Batelco to snub Mideast for acquisitions


Bahrain Telecommunications Co said it is shifting its focus away from the Middle East – where assets are overpriced – to Africa, India and the Asia-Pacific region as part of a $4 billion (Dh14.72 billion) acquisition drive.

The former monopoly in the Gulf kingdom of Bahrain has come under increasing pressure from regulators and competitors in its home market, and in the next five years sees about 80 percent of its income coming from foreign operations.

"In the Middle East, the price for acquisitions is very high and the value is not what we're looking for," Batelco Chief Executive Officer Peter Kaliaropoulos told reporters in the Bahraini capital, Manama, on Monday.

In the region, only the Lebanese and Syrian telecoms markets are worth considering, he said. The firm has bid for a mobile phone licence in Qatar.

"Really, in the rest of the Middle East, there's nothing," Kaliaropoulos said. "There are no big opportunities ... the big opportunities are in Africa, or India and Asia-Pacific," he said, identifying Malaysia and Indonesia.

Batelco plans at least one acquisition this year.

In October, it said it could spend between $2 billion and $4 billion on an acquisitions, of which it could fund $2 billion itself and borrow the rest.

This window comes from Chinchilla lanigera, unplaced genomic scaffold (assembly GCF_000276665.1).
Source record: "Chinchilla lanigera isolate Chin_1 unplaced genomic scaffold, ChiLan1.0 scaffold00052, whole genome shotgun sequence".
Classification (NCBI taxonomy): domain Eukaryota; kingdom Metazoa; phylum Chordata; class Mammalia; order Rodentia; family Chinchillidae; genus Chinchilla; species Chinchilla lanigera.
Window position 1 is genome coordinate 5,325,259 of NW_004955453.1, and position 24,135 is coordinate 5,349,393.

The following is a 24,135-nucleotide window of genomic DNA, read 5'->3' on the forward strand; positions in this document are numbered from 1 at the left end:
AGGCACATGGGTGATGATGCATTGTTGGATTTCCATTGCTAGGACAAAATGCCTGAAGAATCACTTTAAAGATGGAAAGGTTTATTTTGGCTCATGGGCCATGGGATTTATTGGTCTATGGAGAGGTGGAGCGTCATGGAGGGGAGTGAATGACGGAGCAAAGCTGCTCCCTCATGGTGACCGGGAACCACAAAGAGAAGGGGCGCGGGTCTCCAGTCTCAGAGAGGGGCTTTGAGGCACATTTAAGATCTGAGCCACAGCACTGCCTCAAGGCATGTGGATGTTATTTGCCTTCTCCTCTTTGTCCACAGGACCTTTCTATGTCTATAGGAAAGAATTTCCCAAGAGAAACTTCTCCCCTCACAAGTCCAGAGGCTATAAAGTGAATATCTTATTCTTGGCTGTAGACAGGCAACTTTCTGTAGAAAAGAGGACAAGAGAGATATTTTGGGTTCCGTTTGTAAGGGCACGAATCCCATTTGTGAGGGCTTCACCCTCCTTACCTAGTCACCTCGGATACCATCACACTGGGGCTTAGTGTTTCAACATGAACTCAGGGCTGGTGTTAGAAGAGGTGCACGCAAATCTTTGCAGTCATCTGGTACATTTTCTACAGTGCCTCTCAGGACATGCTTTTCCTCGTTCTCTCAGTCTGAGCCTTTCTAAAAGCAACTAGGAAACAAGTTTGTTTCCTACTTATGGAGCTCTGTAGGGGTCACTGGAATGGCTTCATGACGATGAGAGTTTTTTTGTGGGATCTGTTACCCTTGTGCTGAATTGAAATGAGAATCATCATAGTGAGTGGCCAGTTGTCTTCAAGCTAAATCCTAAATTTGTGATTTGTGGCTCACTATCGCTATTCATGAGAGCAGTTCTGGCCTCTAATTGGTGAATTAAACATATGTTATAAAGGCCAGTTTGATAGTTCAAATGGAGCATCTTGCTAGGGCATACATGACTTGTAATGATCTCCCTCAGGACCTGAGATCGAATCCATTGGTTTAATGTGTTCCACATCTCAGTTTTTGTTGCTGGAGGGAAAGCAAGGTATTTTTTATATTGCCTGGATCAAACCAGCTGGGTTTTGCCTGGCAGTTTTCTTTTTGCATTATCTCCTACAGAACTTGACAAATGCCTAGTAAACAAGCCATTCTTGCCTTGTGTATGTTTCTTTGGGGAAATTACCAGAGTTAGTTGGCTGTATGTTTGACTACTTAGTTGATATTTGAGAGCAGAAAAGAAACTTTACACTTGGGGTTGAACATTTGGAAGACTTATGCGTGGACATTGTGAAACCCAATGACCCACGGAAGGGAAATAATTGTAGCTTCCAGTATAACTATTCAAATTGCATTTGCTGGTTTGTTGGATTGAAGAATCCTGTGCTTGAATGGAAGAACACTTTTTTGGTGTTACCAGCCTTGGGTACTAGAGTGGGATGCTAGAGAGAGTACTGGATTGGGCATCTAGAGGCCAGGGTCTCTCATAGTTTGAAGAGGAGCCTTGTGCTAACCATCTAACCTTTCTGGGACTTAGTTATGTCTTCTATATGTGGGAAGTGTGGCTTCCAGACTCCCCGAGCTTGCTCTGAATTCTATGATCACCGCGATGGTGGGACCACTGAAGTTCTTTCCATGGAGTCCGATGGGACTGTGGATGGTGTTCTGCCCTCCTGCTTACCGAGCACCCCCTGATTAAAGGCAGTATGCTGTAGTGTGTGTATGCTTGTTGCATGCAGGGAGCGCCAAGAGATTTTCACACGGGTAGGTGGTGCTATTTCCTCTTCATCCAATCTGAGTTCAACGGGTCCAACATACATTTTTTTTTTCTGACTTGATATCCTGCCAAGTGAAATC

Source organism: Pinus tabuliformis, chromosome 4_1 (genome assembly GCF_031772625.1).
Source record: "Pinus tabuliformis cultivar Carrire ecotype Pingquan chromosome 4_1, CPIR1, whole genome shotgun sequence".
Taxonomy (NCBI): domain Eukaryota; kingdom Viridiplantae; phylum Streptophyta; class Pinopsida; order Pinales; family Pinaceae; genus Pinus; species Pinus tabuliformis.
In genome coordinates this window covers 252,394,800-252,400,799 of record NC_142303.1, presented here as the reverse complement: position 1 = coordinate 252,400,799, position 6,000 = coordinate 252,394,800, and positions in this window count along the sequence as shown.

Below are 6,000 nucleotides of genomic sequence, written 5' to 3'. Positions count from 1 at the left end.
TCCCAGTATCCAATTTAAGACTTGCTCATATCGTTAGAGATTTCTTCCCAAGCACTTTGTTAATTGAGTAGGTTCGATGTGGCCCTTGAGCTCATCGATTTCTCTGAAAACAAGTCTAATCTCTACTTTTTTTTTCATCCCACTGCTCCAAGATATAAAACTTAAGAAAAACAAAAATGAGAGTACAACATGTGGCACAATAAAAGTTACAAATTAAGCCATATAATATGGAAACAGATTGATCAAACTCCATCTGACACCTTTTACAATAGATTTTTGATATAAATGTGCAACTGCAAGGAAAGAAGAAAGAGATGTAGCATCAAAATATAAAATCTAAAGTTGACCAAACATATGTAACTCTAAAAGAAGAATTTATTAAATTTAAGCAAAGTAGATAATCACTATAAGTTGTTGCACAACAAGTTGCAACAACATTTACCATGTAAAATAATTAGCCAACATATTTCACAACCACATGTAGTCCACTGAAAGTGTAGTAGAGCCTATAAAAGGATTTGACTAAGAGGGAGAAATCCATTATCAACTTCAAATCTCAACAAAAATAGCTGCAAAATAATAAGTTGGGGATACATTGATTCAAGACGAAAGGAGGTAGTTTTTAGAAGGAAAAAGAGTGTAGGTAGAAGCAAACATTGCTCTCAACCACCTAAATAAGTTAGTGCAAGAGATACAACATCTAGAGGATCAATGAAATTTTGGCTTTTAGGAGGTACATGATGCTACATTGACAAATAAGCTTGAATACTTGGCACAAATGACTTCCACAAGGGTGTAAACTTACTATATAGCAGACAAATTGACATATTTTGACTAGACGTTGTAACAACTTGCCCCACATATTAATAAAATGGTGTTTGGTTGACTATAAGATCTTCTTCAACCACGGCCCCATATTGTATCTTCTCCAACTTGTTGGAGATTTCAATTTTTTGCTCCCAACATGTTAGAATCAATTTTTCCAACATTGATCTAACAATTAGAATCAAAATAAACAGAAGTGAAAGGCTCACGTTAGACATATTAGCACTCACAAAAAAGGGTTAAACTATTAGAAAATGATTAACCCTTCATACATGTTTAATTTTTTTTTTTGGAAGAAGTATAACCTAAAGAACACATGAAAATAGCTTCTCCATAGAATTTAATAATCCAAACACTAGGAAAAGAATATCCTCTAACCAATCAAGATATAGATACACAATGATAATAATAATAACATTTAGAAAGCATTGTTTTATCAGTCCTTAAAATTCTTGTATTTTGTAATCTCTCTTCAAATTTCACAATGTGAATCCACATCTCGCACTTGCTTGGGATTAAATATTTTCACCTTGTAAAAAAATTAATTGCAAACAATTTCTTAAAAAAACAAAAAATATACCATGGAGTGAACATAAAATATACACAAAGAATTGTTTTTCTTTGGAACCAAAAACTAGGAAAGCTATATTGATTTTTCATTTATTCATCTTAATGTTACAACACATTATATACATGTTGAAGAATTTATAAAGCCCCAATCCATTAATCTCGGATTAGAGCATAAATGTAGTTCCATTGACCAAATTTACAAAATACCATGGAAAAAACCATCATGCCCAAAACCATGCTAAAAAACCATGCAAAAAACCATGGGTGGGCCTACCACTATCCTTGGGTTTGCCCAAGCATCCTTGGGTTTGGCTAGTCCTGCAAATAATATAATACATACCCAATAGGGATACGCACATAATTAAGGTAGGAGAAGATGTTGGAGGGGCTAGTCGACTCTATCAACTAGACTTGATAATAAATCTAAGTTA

Batelco manages about 3.3 million mobile-phone users, an increase of about 22 per cent compared with the year-earlier period, Kaliaropoulos said. It has operations in Bahrain, Jordan, Yemen, Kuwait and Egypt.

In the next five years, Batelco aims to double its users in Jordan to 2.4 million, and more than triple numbers in Yemen to 5 million from 1.6 million, Kaliaropoulos said.

In Bahrain, which has a population of 1.05 million, Batelco aims to raise user numbers 42 per cent to 1 million, he added.

The company posted a 10.7 per cent increase in first-quarter profit to 27.4 million dinars ($72.7 million) – including a one-off gain of 6.8 million dinars from a land sale – its weakest profit-growth in a year on higher costs.

Kaliaropoulos said he did not expect one-off gains or losses in the second quarter.